The Person: Luke Johnson

The Company:  Too many to mention but Pizza Express if you insist we name one of his ventures

The Job Title: Serial retail entrepreneur



So there’s  young Luke Johnson all set up to be a doctor, studying medicine at Oxford, a steady profession  if ever there was one and he gives it all up? Correct. He found the excitement of business too attractive, didn’t fancy ten years of study and switched to another (shorter) science course.  Allegedly it was Richard Branson  who turned him on to business  after he interviewed him for a student magazine. And as Mr Johnson himself says entrepreneurship is the most fun you can have with your clothes on.

Well I wouldn’t like to say I’m sure…  Anyway, he couldn’t wait to get at it. But first he did a stint as a media analyst which no doubt proved useful in his recent chairmanship of Channel Four. And ever since then the word ‘polymath’ has really not done him justice.


I really feel the need to  talk about doughballs? Indeed, they are very important. As he says the Pizza Express deal made his career and even if it did not make him the most money of any of his deals it transformed his profile and gave him confidence. He took a chain with 12 outlets in 1993 and increased it to over 250. The share price went through the roof and he sold it in 1999. But by then he had his sights set on some of the crown jewels of the restaurant world.

Strada? No, cheeky. Although obviously he did start that chain too .  I meant The Ivy. Johnson recalls how people would try to become his friend just to get a table.

And would he?Don’t be daft. His thought it was ‘pathetic’ but concedes that at its peak it was unique in the restaurant world with more power brokers and celebrities in one room than you could shake a stick at. He thinks it’s doing ok now but the glory days are gone. ‘It’s more competitive at that end now’ and there are no regrets about selling it in 2005. According to Johnson ‘Corbin and King took the best staff with them anyway.’

So what’s more interesting the one offs or building the chain?  He reckons branded chains make more money but for a £30 a head occasion would rather head off to an independent. ‘There are good food chains – mostly mine’ but the difficulty lies in keeping up consistent standards when the owner is absent.  The beauty of restaurants like Strada and Pizza Express is that they provide a minimum level of quality that is the same everywhere. Same for Patisserie Valerie.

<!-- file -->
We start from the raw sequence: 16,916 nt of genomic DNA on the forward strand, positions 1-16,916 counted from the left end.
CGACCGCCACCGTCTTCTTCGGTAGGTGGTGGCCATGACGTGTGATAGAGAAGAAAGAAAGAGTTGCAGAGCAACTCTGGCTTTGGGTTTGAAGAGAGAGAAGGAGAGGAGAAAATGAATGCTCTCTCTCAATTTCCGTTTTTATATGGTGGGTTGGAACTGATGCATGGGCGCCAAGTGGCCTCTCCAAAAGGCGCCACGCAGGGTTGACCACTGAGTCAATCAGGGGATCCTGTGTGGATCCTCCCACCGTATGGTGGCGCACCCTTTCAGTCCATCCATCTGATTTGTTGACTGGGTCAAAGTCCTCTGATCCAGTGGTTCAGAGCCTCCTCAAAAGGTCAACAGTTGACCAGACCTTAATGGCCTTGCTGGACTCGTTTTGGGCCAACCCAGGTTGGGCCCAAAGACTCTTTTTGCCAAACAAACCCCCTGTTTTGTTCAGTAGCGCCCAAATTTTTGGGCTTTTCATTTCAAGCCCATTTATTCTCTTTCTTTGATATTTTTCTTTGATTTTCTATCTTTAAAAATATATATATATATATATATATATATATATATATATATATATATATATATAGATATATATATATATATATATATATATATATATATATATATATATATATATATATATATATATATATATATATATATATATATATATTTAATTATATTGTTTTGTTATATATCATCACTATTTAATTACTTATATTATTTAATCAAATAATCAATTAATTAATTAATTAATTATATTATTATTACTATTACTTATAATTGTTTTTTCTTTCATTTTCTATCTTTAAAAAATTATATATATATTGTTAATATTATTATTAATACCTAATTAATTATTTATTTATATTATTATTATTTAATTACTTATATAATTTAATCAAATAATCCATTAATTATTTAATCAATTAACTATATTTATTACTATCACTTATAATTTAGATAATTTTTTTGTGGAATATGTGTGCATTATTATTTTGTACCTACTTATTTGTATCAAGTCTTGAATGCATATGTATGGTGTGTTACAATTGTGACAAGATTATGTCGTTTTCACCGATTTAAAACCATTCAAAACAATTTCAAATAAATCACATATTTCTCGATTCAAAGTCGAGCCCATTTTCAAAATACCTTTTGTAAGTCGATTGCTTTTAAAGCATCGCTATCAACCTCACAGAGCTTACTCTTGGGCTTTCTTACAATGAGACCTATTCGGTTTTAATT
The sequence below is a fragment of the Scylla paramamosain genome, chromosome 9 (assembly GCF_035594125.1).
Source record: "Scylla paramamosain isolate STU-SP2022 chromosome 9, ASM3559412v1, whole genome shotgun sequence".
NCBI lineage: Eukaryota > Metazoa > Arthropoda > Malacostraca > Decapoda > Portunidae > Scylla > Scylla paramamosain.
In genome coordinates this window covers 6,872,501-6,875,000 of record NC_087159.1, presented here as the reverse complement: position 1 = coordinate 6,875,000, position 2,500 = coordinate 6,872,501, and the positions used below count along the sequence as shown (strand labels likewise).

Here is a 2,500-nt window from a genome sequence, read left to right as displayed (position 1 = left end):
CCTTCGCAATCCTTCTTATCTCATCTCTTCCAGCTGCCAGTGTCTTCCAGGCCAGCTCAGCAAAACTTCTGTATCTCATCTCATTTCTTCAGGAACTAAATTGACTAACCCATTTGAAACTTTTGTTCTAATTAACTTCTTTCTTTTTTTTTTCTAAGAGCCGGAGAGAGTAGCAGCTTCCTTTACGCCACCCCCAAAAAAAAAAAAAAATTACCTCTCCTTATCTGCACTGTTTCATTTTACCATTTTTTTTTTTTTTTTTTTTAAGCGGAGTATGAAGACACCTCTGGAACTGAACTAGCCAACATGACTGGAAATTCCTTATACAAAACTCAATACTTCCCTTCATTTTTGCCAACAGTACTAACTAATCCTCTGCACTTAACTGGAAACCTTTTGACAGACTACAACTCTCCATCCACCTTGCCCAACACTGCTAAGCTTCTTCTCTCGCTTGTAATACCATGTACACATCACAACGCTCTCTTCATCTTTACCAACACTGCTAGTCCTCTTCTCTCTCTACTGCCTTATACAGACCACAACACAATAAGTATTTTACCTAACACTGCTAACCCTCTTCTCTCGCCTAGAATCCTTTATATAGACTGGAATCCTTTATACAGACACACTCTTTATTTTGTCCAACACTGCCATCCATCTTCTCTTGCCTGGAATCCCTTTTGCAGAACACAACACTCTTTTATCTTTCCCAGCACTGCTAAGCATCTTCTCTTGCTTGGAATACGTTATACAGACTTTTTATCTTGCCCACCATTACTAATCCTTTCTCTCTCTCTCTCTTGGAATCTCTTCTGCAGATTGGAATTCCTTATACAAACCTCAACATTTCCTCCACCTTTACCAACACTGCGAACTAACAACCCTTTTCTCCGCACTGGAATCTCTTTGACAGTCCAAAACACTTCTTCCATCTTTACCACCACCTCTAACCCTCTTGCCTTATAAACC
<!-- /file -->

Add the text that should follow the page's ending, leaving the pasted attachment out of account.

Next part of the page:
Ah yes, bread and cakes. I feel a trend coming on.  Johnson likes bakeries although he claims not to be systematically investing in them and to do no customer surveys or focus groups on them. He has lots in his portfolio though including the Gails chain and Patisserie Valerie and thinks that what makes them distinctive is the vertical integration whereby they produce all that they sell.

And is that a trend? Don’t get him to try and predict. A gut feel through experience maybe but he thinks it is ‘phoney’ to say investing is any more  scientific than that. In fact he wishes he was clever enough to see trends coming – it’s all so much clearer with hindsight.

And what does hindsight tell him about his own retail career? That launching the Belgo chain in NY ‘did his brains in’ and lost loads of cash. And also that buying Borders Books was a bad call as it was ‘headed for the graveyard’. Actually the retail graveyard might be a crowded place according to Johnson. Borders failed partly because of the competition from eBooks, Amazon and supermarkets. He cites  video rentals, greeting cards, games and travel agents as more possible victims. The future is online and multi channel only.


What! No more shops! Not quite. But Johnson thinks the UK is over supplied with shops. In years to come he reckons bricks and mortar will be showrooms while the real business of buying and selling will be online. If he was starting out now that is what he would get into. Or he might buy Tesco.

Crikey, does anyone know yet? Calm down, he’s not really going to do it. But he finds it effective and clever although aspects of it irritate like the world domination and blandness. For a retail behemoth it is quite quick moving and ‘you’ve got to be envious of its power and resources.’

Hmm, not sure even Risk Capital Partners has got that much money. What else is interesting?  He is liking the Draft House (a craft beer and British food chain) and has invested. Johnson thinks it links directly into the renaissance of food and drink with provenance – coffee and chocolate being two other examples. ‘Customers like the story’ he says. And then there’s his liking for raw fish.

You’ve lost me: Feng Sushi – he bought a majority holding in it in 2010, just after doing the same at Ego Group. He’s got fingers in so many pies it’s not true but there’s just something about selling us food which hooks him in time and again. Partly this is the deal flow he gets because people know he has done business here before. But he says that food is a high gross margin business, more competitive than most’ and that might just be what he likes best.

Ah, the thrill of the chase?  He certainly thinks the world is a lot more competitive now. Profits have been affected by all sorts of things including the minimum wage and rents. The customers are more demanding, there is better management around and bloomingtechnology to deal with too. But despite all this…

Let me guess. Still better than wielding a stethoscope all day: Definitely.